Halloween: Resurrection  (2002) from Johnny Web (Uncle Scoopy; Greg Wroblewski)

There are positives and negatives about the way we choose to score movies. From our point of view, the worst part about it is when we have to give a great genre film C+ even though we love it, because we know it has no crossover appeal. No, I take that back. Worse than that is when we have to give a truly despicable film a C- because we know it is satisfactory to genre addicts.

This film got an average grade of B+ from opening night audiences at Cinema Score. Those audiences are not selected by Cinema score, and do not represent a random sample. They are people who wanted to see the movie in the first place, paid to get in, and were obviously satisfied. It is scored a fairly solid 3.6/5 by Yahoo voters.

On the other side of the coin, it was absolutely disemboweled by the critics on both sides of the Atlantic.

I'm with the critics. I had to give the film a C- because the series fans were obviously satisfied, but I can't imagine why.

It's basically a haunted house movie, and the plot is one I have seen, in one variation or another, about five times in the past two years. People make a film about a murderous legend. One of the crew dresses up as the legend to scare some of the others. The real legend shows up. The audience never knows which they are looking at.


Daisy McCrackin shows her breasts in a dark, interrupted sex scene.

This time around, it is not a film, but a reality show, in which six kids agree to be filmed while spending the night in the house of notorious killer Michael Myers. To give the story more youth appeal, the reality show is not an edited TV show but a live internet webcam broadcast. In order to make the kids' reactions more dramatic, the producers hire a guy to dress up like Mike Myers and scare the bejeebers out of them. The real Michael Myers is supposed to be dead, but he's actually feeling much better since his beheading. (I guess the wrong guy was beheaded in the last one. Or something.) So Real Mike shows up, and Phony Mike shows up, both scare the kids, and Phony Mike thinks Real Mike is some guy trying to take away his gig, and .... never mind.

DVD info from Amazon.

  • Commentary by director and editor

  • Deleted and alternate scenes with director's commentary

  • Web cam special with commentary

  • Photo gallery

  • On the set with Jamie Lee Curtis

  • Head cam featurette

  • Storyboard comparisons

  • Widescreen anamorphic format

The fans of this series must have some seriously low standards, because I don't see why the film had any appeal as a slasher film or a horror film or a haunted house film or any other kind of film.
  • The characters are cardboard and uninteresting. The most interesting character is Michael Myers himself, a mute who is not even portrayed by an actor (he's played by a stunt guy).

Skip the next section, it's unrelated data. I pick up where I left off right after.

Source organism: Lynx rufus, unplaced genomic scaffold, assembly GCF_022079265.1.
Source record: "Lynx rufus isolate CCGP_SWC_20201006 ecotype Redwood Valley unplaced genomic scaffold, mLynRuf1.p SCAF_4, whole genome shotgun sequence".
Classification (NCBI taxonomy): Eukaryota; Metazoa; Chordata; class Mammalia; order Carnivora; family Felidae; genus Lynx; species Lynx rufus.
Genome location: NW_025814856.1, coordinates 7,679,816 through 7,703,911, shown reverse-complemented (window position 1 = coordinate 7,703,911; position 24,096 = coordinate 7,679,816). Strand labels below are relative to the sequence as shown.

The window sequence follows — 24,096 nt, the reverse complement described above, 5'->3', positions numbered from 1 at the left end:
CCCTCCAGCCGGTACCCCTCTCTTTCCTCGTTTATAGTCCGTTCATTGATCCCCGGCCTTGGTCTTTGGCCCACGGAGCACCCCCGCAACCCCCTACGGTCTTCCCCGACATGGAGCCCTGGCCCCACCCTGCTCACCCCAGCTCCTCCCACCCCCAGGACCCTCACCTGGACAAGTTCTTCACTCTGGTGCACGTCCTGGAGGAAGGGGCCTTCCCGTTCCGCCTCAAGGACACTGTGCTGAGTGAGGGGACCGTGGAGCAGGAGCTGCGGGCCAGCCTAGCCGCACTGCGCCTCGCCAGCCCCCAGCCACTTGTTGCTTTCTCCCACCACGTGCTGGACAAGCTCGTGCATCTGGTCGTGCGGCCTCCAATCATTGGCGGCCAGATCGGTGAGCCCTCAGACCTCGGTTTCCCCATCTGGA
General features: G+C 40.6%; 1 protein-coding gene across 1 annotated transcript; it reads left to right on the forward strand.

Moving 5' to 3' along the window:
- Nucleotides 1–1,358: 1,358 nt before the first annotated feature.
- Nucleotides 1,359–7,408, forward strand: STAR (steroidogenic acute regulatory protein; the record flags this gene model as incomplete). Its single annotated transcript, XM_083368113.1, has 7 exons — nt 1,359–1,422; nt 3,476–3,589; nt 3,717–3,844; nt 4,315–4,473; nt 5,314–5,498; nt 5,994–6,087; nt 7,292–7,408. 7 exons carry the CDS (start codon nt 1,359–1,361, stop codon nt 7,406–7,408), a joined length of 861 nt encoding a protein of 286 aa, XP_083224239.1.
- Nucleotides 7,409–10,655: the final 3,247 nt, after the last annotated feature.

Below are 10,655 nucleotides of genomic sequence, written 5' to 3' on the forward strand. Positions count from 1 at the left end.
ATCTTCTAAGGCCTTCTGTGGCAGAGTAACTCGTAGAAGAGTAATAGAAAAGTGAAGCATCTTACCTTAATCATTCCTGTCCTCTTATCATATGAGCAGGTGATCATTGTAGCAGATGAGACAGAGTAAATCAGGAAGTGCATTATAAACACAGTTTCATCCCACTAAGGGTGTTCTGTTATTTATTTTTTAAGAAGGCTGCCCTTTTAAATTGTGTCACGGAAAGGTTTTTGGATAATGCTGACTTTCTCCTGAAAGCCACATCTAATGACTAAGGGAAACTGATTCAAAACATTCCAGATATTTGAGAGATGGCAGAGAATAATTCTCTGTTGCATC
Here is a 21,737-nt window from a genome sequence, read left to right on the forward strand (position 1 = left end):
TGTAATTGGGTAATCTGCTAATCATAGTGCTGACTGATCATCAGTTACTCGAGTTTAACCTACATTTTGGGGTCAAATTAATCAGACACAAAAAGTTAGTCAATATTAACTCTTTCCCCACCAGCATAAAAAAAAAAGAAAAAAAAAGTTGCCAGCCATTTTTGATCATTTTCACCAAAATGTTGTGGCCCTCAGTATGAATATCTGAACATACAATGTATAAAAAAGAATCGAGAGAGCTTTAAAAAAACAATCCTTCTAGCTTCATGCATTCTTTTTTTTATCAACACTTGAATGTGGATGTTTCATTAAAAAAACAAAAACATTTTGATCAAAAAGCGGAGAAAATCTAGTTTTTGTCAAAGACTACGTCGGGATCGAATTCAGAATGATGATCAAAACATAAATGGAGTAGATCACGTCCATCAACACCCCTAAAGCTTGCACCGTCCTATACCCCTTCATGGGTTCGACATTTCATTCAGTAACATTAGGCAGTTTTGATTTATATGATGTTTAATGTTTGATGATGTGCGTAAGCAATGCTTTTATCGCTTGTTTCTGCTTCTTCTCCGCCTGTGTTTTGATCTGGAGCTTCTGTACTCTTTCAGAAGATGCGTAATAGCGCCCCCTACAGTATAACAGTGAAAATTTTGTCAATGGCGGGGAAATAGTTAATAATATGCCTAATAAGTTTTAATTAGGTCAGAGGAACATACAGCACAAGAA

• The deaths are repetitive and unoriginal - Myers uses the same old knife.
  • There aren't even any good "boo" moments.

The Critics Vote

  • General USA consensus: less than one stars. Berardinelli 1/4, Entertainment Weekly F

  • UK consensus: less than one star. Daily Telegraph 4/10,  The Guardian 1/10, The Times 2/10, The Express 2/10, BBC 1/5

The People Vote ...

  • IMDB summary. Voting results: IMDb voters score it 5.0/10, and Metacritic users average 4.1/10, but Yahoo voters appraise it at a respectable 3.6/5, and Guardian voters weigh in with a solid 6.6/10
  • It was budgeted at $15 million for production. It grossed $30 million in the USA.
  • Exit interviews: Cinema Score. Amazingly, it was graded B+ by opening night audiences, who chose to be there in the first place, so it is obviously satisfactory to genre and series addicts.


The meaning of the IMDb score: 7.5 usually indicates a level of excellence equivalent to about three and a half stars from the critics. 6.0 usually indicates lukewarm watchability, comparable to approximately two and a half stars from the critics. The fives are generally not worthwhile unless they are really your kind of material, equivalent to about a two star rating from the critics. Films rated below five are generally awful even if you like that kind of film - this score is roughly equivalent to one and a half stars from the critics or even less, depending on just how far below five the rating is.

My own guideline: A means the movie is so good it will appeal to you even if you hate the genre. B means the movie is not good enough to win you over if you hate the genre, but is good enough to do so if you have an open mind about this type of film. C means it will only appeal to genre addicts, and has no crossover appeal. (C+ means it has no crossover appeal, but will be considered excellent by genre fans). D means you'll hate it even if you like the genre. E means that you'll hate it even if you love the genre. F means that the film is not only unappealing across-the-board, but technically inept as well.

Based on this description, I must reluctantly say C-, because series addicts thought it was OK. They were wrong.

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